I was just 12 when I took my first plane ride.
I can still remember all the nervousness and anxiety in the weeks leading up to my flight, but when my feet first touched back on solid ground, I realized my fears were nothing more than a result of watching one too many adventure movies. In fact, the odds of being killed in a plane crash are nearly 1 in 29.4 million.
But they do still occur. In 2015, there were three major plane crashes that took the lives of over 400 passengers and staff. When it comes to flying, most crashes are the result of either human error or a mechanical malfunction. Take this 1983 Air Canada flight, for example. After a malfunction forced pilots to make an emergency landing, these quick-thinking heroes were able to plummet over 40,000 feet without a single fatality.
When Air Canada Flight 143 pilots Bob Pearson and Maurice Quintal first boarded their plane, they were expecting for a smooth flight from Montreal to Edmonton. Sadly, that wouldn't be the case.
Shortly after dinnertime on July 23, 1983, a light in the cockpit alerted Pearson and Quintal that the plane was experiencing fuel-pressure problems. While the pilots assumed it was nothing more than a failing fuel pump, they continued on without any worries knowing that gravity would help circulate fuel throughout the plane without a working pump.
When a second emergency light went on, Pearson and Quintal decided it was best to listen to their instincts and call traffic control to discuss making an emergency landing in Winnipeg.
Not long after, the plane’s left engine died out, leaving the pair to prepare for a one-engine landing. Such a landing would be a difficult feat, but one they had practiced countless times in flight simulators.
Moments later, the plane’s second engine gave out, forcing the $40 million craft to fall at a rate of 2,500 feet per minute. With both engines dead, the plane's only source of electricity was a small ram-air turbine located in the belly. The turbine did allow for the pilots to have some control over the flaps and ailerons. The flight attendants and passengers on board were aware of the mandatory emergency landing, but were left completely in the dark about the loss of power to the plane.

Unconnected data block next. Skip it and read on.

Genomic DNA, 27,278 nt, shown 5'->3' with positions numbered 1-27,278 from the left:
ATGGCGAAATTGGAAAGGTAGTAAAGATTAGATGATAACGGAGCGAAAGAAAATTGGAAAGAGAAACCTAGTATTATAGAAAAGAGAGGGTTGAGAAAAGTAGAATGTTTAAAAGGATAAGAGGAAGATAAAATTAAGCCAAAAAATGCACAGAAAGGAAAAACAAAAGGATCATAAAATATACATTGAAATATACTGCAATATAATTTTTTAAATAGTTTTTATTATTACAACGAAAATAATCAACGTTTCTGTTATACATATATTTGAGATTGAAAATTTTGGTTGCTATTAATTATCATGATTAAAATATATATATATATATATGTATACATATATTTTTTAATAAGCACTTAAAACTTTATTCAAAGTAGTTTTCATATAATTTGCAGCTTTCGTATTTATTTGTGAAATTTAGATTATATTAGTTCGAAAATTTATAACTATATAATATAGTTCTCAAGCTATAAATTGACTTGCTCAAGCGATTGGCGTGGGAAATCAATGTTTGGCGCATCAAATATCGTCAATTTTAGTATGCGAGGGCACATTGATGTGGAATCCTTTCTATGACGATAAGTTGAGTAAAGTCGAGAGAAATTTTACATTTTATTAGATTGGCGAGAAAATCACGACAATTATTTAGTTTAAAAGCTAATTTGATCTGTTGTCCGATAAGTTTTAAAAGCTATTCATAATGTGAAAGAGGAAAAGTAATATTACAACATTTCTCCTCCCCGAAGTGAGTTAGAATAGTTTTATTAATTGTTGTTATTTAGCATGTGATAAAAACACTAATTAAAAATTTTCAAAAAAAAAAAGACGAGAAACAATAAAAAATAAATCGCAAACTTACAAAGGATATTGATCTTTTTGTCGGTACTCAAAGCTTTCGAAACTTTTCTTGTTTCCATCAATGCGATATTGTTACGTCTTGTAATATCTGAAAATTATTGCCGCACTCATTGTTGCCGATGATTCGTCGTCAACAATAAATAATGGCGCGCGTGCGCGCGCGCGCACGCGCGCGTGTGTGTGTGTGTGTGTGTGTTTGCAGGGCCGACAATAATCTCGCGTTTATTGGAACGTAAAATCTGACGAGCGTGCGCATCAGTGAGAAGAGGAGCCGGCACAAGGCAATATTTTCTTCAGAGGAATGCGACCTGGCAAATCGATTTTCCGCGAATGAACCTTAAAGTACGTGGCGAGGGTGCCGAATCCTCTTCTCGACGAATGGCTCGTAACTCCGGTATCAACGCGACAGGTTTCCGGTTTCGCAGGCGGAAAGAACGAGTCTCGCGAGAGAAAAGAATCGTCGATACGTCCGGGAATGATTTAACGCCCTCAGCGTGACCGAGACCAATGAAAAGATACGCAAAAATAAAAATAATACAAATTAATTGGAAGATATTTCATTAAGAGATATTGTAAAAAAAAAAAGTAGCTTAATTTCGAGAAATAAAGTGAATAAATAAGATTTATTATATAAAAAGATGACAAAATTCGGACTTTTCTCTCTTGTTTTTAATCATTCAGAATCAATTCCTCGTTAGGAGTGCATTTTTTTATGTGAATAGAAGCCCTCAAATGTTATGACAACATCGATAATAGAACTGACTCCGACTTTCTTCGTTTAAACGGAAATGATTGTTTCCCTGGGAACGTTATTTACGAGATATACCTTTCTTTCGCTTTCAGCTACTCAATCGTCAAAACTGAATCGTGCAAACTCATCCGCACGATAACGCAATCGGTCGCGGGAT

Pearson and Quintal were forced to communicate with air traffic control via radar after the plane’s transponder was rendered useless.
As Quintal began calculating the rate of descent, he discovered that they would not be able to make a safe landing in Winnipeg and would fall 15 miles short of their target. They decided to forego their emergency assistance in Winnipeg and shot for a landing on a much smaller runway in the town of Gimli.
Heading north, the pilots discovered that they were simply too high to make the landing and the runway itself had been partially converted into a drag-race track. Left with no other option, Pearson put the plane on a tilted slide, allowing it to shed altitude while maintaining its velocity.
When the plane finally hit ground, all that could be heard was a loud gunshot sound as the two tires of the landing gear burst open upon impact.
As the plane bounced down the runway, it appeared as though the plane was going to make a head-on collision with drag race fans cheering on their favorite racers. Fortunately for the pilots, the nose of the plane hit the guardrail of the racetrack, saving the lives of spectators.
When the plane came to a complete stop, the crew began taking passengers from the plane. Only 10 people were injured and all of those injuries were sustained on the emergency exit slides.
Following the incident, it was revealed that a recent switch from the imperial system to the metric system had doomed the plane from the start.
Upon takeoff, they had only half of the jet fuel it'd take to complete the journey. The miraculous landing made international news and the plane was later referred to as the “Gimli Glider.” It was repaired and put back into working rotation until 2008 when it was retired.